Neopaganism in Scandinavia

"Scandinavian Neopaganism" redirects here. For neopaganism based on Scandinavian culture more generally, see Heathenry (new religious movement).
Outdoor temporary altar of the Swedish Forn Sed Association.

Neopaganism in Scandinavia is almost exclusively dominated by Germanic Heathenism, in forms and groups reviving Norse paganism. These are generally split into two streams characterised by a different approach to folk and folklore: Ásatrú, a movement that been associated with the most innovative and Edda-based approaches within Heathenry, and Forn Siðr, Forn Sed or Nordisk Sed, a movement marked by being generally more traditionalist, ethnic-focused and folklore-rooted, characterised by a worldview which its proponents call folketro ("faith of the folk", "folk religion"). Forn Siðr may also be a term for Scandinavian Heathenry in general. Vanatrú defines the religion of those individuals or groups in which the worship of the Wanes dominates.


A split in classification has arisen in the Scandinavian Heathen milieu (with the exception of Iceland) and is determined by approach to historicity and historical accuracy. On one hand, there is the Ásatrú movement represented by the "Eddaic" reconstructionists who aim to understand the pre-Christian Germanic religion based on academic research and the Edda, and implement reconstructions in their practice. Contrasting with this is the Forn Siðr, Forn Sed or Nordisk Sed movement, characterised by a "traditionalist" or "folkist" approach, in Scandinavia known as fólkatrú, which emphasizes living local tradition as central.

Traditionalists will not reconstruct, but base their rituals on intimate knowledge of regional folklore. Proponents of traditionalism include the Norwegian Foreningen Forn Sed and the Swedish Samfälligheten för Nordisk Sed. Both religions reject the ideas of Romanticist or New Age currents as reflected in Armanism or American Asatru. At the other end of this scale are syncretist or eclectic approaches which merge innovation or "personal gnosis" into historical or folkloric tradition. The "folkists" define their religion as Nordisk Sed ("Nordic Custom"), preferring this term over Ásatrú, which is mostly associated with the "eclectic" reconstructionists.

Forn Siðr

Old Norse Forn Siðr or modern Scandinavian Forn Sed, meaning "Old Custom", is used as a term for the restoration of pre-Christian Norse paganism and culture, mostly by groups in Scandinavia. Old Norse forn "old" is cognate to Sanskrit purana, English (be)fore and far. Old Norse siðr "custom", and cognate to Greek ethos, in the sense of traditional law, way of life, proper behaviour. In meaning, the term corresponds closely to Sanskrit Sanātana Dharma, a term coined as a "native" equivalent of Hinduism in Hindu revivalism.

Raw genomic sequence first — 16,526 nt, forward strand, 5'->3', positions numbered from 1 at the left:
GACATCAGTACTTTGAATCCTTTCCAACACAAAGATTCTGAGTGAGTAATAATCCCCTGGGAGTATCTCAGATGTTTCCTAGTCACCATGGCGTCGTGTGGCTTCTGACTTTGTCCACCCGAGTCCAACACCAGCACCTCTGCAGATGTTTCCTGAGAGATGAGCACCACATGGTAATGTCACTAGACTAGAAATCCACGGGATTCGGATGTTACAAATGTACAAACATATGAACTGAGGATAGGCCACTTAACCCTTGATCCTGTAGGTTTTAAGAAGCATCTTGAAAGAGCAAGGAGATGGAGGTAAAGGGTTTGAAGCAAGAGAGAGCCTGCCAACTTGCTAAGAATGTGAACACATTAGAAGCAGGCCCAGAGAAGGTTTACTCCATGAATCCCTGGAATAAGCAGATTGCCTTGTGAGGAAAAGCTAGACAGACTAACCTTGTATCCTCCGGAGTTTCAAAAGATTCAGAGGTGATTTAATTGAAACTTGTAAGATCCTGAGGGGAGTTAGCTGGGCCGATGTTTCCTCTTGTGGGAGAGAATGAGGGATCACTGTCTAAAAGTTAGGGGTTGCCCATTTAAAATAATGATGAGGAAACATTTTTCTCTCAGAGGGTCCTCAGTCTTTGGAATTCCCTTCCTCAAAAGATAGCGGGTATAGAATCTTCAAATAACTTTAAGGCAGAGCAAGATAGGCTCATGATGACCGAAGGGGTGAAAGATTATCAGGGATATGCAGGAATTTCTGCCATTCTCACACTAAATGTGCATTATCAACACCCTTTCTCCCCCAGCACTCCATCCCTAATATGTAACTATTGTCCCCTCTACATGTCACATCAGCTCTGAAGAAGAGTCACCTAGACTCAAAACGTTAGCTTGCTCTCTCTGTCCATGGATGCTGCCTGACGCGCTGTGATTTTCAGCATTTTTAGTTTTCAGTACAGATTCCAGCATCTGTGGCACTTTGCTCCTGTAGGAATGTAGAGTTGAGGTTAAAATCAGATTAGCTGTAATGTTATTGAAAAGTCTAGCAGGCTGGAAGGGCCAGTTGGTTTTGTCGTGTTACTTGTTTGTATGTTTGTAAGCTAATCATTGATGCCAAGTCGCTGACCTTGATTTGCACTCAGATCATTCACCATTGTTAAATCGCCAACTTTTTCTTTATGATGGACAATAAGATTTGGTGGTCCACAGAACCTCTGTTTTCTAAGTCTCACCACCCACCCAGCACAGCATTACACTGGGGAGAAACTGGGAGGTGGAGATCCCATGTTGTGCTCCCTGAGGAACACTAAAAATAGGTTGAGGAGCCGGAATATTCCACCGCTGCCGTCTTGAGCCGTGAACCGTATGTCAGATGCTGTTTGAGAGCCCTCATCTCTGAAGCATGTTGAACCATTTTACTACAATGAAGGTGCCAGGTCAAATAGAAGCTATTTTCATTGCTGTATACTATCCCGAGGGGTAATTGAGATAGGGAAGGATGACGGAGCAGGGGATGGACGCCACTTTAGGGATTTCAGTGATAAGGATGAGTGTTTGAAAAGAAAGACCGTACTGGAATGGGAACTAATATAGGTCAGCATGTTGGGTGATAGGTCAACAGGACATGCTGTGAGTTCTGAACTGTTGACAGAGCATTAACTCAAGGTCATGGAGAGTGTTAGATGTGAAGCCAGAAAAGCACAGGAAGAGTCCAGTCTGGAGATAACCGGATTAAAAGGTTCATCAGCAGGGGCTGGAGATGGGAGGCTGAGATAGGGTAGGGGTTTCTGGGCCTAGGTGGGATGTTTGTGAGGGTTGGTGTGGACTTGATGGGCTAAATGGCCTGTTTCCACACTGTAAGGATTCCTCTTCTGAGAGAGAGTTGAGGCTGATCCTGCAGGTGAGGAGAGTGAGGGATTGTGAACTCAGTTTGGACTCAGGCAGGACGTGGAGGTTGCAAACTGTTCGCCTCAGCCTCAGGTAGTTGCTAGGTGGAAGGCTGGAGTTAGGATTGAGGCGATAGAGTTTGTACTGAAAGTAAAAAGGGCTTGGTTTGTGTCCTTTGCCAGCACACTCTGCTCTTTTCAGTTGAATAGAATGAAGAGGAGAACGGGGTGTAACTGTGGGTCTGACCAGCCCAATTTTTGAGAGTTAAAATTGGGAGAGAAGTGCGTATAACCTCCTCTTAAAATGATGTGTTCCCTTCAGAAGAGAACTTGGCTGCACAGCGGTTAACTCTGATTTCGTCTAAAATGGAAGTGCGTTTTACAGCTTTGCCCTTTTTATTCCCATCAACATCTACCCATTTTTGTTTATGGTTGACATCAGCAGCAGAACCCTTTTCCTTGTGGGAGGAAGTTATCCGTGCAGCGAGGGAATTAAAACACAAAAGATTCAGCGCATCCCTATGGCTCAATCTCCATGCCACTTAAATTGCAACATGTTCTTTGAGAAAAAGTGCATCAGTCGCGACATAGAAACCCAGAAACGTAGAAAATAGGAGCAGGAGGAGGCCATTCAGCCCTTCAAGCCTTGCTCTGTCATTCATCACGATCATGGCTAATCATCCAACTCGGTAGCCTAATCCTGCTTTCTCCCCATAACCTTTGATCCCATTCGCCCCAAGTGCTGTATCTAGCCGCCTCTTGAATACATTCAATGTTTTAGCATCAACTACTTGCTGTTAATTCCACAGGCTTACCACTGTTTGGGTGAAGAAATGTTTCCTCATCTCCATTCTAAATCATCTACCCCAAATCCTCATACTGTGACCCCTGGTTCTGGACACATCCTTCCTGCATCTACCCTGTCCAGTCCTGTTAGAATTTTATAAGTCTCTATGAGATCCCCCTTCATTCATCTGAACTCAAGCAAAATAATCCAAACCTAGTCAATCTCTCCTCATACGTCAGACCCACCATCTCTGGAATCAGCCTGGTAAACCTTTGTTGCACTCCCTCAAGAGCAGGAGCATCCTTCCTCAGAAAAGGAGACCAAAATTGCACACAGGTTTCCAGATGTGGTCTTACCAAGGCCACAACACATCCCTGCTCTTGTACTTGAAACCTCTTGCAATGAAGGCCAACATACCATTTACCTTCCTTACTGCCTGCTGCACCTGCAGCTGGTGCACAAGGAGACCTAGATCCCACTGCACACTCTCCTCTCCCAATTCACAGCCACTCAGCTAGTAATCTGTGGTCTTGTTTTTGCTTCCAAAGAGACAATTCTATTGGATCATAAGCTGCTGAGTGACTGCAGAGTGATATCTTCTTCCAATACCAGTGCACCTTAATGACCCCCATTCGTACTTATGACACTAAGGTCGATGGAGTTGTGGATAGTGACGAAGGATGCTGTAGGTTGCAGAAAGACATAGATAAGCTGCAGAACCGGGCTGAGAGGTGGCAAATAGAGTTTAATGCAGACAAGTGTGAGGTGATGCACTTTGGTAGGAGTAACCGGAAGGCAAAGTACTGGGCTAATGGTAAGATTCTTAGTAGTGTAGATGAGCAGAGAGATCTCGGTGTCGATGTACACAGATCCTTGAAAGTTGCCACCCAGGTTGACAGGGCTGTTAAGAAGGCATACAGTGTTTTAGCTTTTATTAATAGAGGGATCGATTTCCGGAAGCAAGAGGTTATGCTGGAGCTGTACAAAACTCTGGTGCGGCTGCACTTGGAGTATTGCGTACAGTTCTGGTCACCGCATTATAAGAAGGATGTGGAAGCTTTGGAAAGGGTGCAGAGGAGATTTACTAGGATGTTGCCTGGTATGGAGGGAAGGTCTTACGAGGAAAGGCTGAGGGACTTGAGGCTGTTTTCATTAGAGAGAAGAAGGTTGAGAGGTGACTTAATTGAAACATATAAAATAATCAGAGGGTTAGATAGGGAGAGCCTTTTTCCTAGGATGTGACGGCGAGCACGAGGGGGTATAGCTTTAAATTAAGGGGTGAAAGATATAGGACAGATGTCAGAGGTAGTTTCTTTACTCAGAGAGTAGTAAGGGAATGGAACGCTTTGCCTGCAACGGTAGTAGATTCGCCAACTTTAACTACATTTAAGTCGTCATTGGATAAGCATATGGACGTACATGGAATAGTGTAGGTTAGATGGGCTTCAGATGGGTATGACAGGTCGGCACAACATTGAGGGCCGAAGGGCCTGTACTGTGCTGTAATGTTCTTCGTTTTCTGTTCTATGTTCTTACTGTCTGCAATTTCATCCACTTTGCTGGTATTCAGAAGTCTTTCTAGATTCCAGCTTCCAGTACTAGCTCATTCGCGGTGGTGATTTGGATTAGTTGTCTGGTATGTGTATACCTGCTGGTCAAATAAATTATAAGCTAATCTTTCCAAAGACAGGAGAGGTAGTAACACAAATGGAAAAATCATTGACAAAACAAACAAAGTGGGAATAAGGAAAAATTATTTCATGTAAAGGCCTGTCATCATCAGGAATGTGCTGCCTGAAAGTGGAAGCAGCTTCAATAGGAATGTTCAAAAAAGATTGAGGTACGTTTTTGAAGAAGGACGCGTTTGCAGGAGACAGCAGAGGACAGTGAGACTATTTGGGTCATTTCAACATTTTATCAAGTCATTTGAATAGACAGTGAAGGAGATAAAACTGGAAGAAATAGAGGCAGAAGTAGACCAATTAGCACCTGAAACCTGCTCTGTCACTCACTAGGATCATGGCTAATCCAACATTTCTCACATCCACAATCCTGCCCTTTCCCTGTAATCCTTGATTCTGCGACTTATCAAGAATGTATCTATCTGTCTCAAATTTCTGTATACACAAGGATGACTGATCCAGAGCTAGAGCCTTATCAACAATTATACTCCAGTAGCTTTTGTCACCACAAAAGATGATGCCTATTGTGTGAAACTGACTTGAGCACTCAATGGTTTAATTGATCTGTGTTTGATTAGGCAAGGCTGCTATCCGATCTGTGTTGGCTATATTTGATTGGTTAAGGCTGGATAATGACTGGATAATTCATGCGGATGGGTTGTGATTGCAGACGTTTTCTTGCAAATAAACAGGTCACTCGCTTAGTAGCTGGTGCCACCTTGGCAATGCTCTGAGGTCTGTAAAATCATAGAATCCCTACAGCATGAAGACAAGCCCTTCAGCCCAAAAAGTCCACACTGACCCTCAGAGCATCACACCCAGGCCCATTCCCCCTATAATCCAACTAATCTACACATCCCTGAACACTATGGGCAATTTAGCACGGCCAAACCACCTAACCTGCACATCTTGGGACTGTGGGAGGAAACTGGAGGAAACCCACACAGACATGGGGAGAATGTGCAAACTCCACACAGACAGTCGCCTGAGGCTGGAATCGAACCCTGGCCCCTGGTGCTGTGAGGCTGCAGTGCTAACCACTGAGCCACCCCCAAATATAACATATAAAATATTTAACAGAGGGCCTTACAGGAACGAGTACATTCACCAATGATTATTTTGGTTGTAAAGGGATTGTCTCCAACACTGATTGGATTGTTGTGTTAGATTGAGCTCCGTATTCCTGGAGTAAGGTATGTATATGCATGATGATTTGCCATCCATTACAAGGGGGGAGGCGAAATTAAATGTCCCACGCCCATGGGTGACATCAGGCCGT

In contradistinction to the modern Ásatrú, inn forni siðr is actually attested in Old Norse, contrasting with inn nýi siðr "the new custom", and similarly Heiðinn siðr ("Heathen custom"), contrasting with Kristinn siðr ("Christian custom"), and í fornum sið "in old (heathen) times".[1] Forn Siðr is also the proper name of the largest Danish Pagan society, the Forn Siðr — Ásatrú and Vanatrú Association in Denmark, which since 2003 is recognized as a religion by the Danish government, meaning they have the right to conduct weddings, funerals and other services.

While the Danish association considers Ásatrú and Vanatrú to be sub-branches of Forn Siðr and thus considers the term to be a generic synonym for "Norse Neopaganism", in Norway and Sweden the term "Forn Siðr" is mostly bound to the, and considered a synonym for the, Nordisk Sed movement, which is in conscious contrast with Scandinavian Ásatrú groups. Scandinavian Heathens regard Nordisk Sed as a more authentic Scandinavian religion, based on Scandinavian local traditions, in contradistinction with the more eclectic Ásatrú, based on the Eddic material, and influenced by 19th century Romantic trends and 20th century New Age ideas.[2] The ideology of the Nordisk Sed or Forn Sed groups is called þjóðtrú in Icelandic ("troth of the folk / of the theod", and variants folketro or folketru in Norwegian and folktro in Swedish) — actually meaning folk religion —, or less ambiguously "fundamentalistic traditionalism".


Ásatrú (pronounced [auːsatruː], in Old Norse [aːsatruː]) is an Old Norse compound derived from Áss, which is the Old Norse singular referring to the Ases or "Anses" (Æsir; one of the two families of gods in Norse mythology, the other being the Vanir), and trú, literally "belief" or "faith". Thus, Ásatrú is the "Belief (or faith) in the Gods". The term is the Old Norse/Icelandic translation of Asetro, a neologism coined in the context of 19th century romantic nationalism, used by Edvard Grieg in his 1870 opera Olaf Trygvason. Ásatrúar, sometimes used as an adjective in English, is properly the genitive of Ásatrú.

Modern Scandinavian forms of the term, Norwegian Åsatru, Swedish Asatro, Danish Asetro, were introduced in Scandinavia in the 1990s. The corresponding word in German is Asentreue or Asenglaube,[3] in Old English and Modern English is respectively Ēsatrēoƿþ (Ēsatrēowth) and Ansetroth, while in Faroese is Ásatrúgv.